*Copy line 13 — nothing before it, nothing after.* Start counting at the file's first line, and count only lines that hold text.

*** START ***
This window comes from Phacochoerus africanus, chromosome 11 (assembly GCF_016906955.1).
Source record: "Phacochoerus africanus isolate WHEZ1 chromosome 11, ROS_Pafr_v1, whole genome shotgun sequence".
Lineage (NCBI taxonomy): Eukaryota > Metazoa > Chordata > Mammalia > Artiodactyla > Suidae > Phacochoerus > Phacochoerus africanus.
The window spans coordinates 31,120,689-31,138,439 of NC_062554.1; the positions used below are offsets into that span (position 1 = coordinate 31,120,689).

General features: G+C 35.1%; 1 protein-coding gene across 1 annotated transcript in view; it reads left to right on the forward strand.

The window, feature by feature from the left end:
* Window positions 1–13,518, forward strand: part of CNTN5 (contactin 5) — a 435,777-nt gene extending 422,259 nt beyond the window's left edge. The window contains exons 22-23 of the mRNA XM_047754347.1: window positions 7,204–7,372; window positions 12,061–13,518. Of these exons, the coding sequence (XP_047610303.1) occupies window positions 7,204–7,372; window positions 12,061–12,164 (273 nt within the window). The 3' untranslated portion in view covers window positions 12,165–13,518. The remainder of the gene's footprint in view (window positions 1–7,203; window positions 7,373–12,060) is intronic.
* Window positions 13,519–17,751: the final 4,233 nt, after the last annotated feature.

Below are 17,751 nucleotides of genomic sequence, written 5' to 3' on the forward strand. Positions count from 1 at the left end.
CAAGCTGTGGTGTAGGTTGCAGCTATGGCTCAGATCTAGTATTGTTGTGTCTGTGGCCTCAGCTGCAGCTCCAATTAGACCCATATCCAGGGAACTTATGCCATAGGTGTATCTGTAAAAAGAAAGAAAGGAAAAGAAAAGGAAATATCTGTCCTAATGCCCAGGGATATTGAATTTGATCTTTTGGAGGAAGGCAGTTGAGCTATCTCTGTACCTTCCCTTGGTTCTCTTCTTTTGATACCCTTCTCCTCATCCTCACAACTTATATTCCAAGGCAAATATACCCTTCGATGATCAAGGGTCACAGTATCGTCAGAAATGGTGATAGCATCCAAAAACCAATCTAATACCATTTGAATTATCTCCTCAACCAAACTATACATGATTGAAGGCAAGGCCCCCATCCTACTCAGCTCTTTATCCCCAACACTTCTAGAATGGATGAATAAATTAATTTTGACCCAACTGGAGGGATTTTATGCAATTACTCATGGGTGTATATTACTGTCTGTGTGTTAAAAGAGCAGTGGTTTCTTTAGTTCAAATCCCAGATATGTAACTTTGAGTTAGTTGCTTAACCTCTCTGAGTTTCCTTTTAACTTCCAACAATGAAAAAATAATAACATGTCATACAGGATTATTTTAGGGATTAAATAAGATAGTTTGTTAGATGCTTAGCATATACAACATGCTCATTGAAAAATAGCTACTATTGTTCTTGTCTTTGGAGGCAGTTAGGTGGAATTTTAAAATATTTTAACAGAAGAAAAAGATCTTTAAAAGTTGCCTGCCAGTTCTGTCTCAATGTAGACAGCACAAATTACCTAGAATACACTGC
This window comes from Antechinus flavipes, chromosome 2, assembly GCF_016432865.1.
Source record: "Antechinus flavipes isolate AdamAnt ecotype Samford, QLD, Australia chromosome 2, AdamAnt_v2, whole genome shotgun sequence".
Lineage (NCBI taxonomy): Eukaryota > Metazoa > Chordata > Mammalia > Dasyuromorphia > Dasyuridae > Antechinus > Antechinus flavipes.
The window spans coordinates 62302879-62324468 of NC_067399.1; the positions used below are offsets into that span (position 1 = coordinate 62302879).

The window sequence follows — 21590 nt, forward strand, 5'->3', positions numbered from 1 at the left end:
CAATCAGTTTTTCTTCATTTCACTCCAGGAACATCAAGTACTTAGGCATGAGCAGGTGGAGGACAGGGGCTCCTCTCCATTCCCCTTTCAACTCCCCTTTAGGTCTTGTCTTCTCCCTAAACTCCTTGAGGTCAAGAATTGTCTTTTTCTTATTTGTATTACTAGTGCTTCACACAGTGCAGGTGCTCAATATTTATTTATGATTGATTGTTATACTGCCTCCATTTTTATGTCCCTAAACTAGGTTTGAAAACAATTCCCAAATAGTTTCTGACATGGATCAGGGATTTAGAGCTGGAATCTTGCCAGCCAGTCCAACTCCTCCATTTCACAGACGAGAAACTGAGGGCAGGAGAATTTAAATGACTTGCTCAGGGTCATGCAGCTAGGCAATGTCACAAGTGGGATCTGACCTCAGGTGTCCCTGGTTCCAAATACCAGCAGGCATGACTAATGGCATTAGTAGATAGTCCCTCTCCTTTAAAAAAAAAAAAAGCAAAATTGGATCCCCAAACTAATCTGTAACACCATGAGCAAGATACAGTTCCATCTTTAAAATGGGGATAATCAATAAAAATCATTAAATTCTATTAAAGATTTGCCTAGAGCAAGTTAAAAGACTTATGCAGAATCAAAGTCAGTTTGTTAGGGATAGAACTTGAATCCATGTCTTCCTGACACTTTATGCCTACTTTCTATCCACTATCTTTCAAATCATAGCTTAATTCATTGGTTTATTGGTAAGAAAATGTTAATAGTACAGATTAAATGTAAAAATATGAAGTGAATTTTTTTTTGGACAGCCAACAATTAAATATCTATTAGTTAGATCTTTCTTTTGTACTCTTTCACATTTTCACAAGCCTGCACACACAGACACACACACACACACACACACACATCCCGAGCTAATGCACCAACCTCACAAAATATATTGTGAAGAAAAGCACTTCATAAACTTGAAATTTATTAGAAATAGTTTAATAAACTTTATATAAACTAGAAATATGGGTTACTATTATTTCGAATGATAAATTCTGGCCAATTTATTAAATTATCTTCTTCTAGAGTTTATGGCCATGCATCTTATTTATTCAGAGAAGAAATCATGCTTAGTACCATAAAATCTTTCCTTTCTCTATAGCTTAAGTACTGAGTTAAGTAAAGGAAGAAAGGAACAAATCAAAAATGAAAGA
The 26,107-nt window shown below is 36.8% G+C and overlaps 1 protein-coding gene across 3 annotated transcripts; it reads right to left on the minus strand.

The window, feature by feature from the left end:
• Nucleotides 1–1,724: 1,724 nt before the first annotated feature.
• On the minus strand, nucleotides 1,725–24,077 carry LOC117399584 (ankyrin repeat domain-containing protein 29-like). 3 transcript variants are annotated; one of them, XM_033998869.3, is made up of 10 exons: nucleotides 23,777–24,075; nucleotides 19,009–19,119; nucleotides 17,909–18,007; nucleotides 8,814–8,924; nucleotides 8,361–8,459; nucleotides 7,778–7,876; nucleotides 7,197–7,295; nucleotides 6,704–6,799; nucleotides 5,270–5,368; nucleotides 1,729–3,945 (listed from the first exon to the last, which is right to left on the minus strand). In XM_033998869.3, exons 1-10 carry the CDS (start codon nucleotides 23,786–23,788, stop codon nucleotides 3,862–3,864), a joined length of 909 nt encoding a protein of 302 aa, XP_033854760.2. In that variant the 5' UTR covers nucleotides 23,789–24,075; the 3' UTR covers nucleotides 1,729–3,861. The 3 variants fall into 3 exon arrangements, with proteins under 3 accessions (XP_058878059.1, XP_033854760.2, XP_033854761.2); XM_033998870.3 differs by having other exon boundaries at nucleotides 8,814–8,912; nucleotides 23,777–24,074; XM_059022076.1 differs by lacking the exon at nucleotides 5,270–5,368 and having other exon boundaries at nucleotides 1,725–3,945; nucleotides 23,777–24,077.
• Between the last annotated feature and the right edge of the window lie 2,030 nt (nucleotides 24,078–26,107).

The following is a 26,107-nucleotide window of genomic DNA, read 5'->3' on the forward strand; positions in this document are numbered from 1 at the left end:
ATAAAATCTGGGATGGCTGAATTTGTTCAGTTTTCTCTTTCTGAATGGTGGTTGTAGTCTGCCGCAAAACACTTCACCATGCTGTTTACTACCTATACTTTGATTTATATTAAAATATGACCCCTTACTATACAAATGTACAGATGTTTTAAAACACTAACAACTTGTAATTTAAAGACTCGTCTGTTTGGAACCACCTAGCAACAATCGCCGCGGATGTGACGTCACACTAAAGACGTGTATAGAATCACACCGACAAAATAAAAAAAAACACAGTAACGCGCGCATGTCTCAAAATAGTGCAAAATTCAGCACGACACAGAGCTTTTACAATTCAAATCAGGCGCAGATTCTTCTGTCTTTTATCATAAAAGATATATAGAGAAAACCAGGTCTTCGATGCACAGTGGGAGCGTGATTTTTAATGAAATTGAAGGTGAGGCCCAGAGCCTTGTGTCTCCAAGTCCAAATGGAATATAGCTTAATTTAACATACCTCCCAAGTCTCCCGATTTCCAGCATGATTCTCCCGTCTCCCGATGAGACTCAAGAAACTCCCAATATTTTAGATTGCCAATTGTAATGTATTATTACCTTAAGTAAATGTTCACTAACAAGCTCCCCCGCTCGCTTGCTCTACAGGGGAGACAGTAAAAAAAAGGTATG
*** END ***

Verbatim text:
Lineage (NCBI taxonomy): Eukaryota > Metazoa > Chordata > Mammalia > Dasyuromorphia > Dasyuridae > Antechinus > Antechinus flavipes.